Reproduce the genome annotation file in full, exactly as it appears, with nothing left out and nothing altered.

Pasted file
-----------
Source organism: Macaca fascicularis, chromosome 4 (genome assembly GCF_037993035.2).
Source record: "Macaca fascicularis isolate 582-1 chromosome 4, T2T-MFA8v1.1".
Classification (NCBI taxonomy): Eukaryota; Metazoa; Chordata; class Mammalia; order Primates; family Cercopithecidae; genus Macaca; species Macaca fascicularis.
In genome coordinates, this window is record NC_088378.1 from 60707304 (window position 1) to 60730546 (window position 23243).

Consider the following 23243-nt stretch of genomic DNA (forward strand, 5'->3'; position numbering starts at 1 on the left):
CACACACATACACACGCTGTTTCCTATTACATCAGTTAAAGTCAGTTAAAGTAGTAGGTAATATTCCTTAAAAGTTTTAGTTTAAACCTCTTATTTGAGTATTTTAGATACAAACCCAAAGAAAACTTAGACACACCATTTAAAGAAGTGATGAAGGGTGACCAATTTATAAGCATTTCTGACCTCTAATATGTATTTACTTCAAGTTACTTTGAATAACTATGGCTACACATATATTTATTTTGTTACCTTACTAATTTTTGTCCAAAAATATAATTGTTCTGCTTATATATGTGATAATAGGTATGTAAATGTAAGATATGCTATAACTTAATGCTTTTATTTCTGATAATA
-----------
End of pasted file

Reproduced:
Source organism: Macaca fascicularis, chromosome 4 (genome assembly GCF_037993035.2).
Source record: "Macaca fascicularis isolate 582-1 chromosome 4, T2T-MFA8v1.1".
Classification (NCBI taxonomy): Eukaryota; Metazoa; Chordata; class Mammalia; order Primates; family Cercopithecidae; genus Macaca; species Macaca fascicularis.
In genome coordinates, this window is record NC_088378.1 from 60707304 (window position 1) to 60730546 (window position 23243).

Consider the following 23243-nt stretch of genomic DNA (forward strand, 5'->3'; position numbering starts at 1 on the left):
CACACACATACACACGCTGTTTCCTATTACATCAGTTAAAGTCAGTTAAAGTAGTAGGTAATATTCCTTAAAAGTTTTAGTTTAAACCTCTTATTTGAGTATTTTAGATACAAACCCAAAGAAAACTTAGACACACCATTTAAAGAAGTGATGAAGGGTGACCAATTTATAAGCATTTCTGACCTCTAATATGTATTTACTTCAAGTTACTTTGAATAACTATGGCTACACATATATTTATTTTGTTACCTTACTAATTTTTGTCCAAAAATATAATTGTTCTGCTTATATATGTGATAATAGGTATGTAAATGTAAGATATGCTATAACTTAATGCTTTTATTTCTGATAATA